Jacinthe, a young fifty-something, discovers running. While her spouse, Bernard, mopes on his sofa, she puts on her shoes and lets off steam completely. The more Jacinthe blossoms, the more Bernard is afraid of losing her. And while the woman revives and metamorphoses, the man sinks. Anne Genest describes the mechanics of this fragile duo and the energizing power of running in her second novel, Sweat is a Desire for Evaporation.
Once she reached her fifties, Jacinthe discovered running. This is a revelation for her. Her spouse, Bernard, does not follow her in this fitness and finds that she is changing. He notes everything in a notebook, to distract himself, because he finds the time long after the sale of his bookstore.
The more he writes down his observations, the more he sees that Jacinthe is changing... and the more he is afraid of losing her. Helped by the tobacconist, his ally, Bernard prepares his revolt. Jacinthe comes back to life, Bernard sinks.
Anne Genest, ultramarathoner, told this story from the point of view of the guy who sinks, who becomes encrusted in his couch, who comes undone little by little. “I wanted to be sure that I could have a certain detachment from Jacinthe's transformation. I wanted to write from the point of view of someone witnessing the transformation. And it's interesting to make men talk about their intimacy. »
Energy to discover
She wanted to give him the chance to express himself. “Me, as a runner, I run a lot with men because in ultramarathon, there are very few of us, women. Men have as many emotions as us, experience as many hardships as we do, but it's strange, in the literature, we don't mention it. It's something that's pretty rare."
She also wanted to understand. “I wanted to have a kind of solidarity. I put myself in the shoes of a man and it was a super trippy exercise for me. I had a lot of sympathy for Bernard and I didn't want to let him go, in the end!"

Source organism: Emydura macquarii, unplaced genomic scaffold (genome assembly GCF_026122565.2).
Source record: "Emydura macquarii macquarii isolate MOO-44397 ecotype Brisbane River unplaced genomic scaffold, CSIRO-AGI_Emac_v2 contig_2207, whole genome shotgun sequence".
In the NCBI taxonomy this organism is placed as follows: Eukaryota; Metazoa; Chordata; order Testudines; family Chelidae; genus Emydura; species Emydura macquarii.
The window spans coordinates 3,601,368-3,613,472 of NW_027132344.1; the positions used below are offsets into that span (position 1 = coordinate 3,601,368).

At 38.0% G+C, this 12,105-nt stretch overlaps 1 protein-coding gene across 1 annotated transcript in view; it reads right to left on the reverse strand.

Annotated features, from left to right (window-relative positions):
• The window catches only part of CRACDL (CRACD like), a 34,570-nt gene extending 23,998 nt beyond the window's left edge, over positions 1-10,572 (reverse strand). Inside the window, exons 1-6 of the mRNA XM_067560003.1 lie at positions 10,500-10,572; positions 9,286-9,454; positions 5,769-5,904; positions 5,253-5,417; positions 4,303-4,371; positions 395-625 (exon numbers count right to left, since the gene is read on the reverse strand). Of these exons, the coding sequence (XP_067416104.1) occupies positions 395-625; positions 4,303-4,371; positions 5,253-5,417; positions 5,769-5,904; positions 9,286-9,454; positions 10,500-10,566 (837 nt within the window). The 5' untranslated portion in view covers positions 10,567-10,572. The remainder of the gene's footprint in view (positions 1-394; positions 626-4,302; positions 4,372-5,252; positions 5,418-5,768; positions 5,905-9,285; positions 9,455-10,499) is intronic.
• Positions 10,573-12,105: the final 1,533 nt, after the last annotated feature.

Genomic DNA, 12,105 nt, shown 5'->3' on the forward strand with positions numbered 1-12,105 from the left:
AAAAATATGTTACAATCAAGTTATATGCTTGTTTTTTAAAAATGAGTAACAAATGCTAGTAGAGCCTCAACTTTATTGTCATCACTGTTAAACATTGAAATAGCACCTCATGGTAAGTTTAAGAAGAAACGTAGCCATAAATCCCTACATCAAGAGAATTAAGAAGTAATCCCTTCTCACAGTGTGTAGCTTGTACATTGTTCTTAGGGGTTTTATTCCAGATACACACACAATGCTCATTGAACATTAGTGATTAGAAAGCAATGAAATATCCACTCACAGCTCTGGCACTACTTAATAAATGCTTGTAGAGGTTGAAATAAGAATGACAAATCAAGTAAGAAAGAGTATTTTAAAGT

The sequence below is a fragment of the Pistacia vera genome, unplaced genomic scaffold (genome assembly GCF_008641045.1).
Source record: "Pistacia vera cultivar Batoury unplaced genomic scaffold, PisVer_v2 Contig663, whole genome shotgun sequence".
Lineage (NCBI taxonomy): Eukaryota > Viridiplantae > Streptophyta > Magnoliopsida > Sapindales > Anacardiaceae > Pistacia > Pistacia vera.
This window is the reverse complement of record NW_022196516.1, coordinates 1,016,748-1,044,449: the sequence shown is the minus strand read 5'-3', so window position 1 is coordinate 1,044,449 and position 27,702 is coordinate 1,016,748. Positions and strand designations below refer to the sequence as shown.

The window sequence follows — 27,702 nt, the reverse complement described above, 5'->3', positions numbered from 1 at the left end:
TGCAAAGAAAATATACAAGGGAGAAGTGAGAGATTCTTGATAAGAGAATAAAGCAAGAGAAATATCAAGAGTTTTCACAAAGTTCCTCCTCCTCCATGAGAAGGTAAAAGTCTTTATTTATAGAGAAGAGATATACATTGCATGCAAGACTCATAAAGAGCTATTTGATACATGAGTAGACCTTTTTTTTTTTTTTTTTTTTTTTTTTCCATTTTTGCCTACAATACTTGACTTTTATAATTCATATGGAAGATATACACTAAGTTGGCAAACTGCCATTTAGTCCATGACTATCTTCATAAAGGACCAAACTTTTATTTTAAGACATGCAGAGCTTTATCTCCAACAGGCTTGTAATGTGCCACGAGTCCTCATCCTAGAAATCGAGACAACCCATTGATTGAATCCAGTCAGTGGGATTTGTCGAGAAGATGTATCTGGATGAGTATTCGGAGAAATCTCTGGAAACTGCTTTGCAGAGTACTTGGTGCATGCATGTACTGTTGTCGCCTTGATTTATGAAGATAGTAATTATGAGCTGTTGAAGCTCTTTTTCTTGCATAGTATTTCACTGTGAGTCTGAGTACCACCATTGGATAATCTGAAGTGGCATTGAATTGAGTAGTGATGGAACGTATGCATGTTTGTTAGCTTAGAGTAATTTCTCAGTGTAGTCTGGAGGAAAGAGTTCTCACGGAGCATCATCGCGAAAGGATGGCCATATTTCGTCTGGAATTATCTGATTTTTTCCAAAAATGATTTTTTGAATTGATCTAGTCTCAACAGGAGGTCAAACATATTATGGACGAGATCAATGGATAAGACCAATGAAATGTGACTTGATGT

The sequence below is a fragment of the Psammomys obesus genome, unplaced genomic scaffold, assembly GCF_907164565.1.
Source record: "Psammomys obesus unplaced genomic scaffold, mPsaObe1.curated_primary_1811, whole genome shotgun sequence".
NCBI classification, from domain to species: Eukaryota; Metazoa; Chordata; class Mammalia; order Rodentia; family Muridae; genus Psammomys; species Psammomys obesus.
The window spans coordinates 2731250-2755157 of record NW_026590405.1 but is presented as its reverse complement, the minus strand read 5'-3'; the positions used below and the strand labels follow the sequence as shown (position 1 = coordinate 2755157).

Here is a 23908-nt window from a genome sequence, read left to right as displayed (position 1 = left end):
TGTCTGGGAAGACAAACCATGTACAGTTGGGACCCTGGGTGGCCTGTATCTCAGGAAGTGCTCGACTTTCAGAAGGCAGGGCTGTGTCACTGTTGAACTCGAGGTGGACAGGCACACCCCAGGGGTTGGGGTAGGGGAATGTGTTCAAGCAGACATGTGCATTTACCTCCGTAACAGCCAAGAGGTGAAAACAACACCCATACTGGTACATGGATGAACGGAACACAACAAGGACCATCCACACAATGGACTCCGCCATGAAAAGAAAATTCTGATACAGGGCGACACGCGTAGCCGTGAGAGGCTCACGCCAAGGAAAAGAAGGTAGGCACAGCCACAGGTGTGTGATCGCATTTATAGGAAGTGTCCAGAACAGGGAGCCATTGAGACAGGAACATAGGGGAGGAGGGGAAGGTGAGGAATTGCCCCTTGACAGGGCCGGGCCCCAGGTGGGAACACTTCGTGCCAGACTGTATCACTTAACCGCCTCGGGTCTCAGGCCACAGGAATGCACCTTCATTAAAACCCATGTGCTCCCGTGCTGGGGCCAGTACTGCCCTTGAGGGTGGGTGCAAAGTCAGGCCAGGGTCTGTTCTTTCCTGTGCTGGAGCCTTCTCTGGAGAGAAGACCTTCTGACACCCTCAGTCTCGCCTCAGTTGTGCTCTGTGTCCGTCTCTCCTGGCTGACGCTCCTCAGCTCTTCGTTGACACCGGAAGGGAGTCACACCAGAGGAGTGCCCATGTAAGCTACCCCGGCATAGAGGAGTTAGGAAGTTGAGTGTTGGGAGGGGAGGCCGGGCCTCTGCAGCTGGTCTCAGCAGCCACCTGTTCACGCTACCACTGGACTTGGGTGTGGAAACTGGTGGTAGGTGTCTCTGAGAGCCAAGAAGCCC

When she started running in 2016, Anne remembers her daughter was under two. “I started running because I was very tired. My daughter still wasn't sleeping and I was looking for a way to regain energy. My sister told me to buy myself a running stroller and go for a run, it would energize me. Me, I was ready for anything, I couldn't take it anymore!”
From the moment she started to jog, walk, run, it was like a release. “It is as if all of a sudden, I came out of a prison! The light outside, the fresh air, seeing the little leaves moving... all of a sudden, I could have time to think. My transformation, which I was going through, I said to myself: wow, we have to talk about it. We have to talk about this energy that can happen. I was 41 and felt like I was 20. I thought that this transformation could be the pivot of a story.”
“Jacinthe loved sweat. She said that part of her body was leaving gravity behind. By dint of putting herself in this state, by dint of running, she rose above the worries. The more she ran, the less she worried. She eliminated what was wrong. By running, she purified herself. She believed that getting old was a relief. Knowing how to differentiate the essential from the accessory came with age. She had nothing more to lose. She didn't care about injunctions. Like Seneca, she distinguished between living her life and existing.”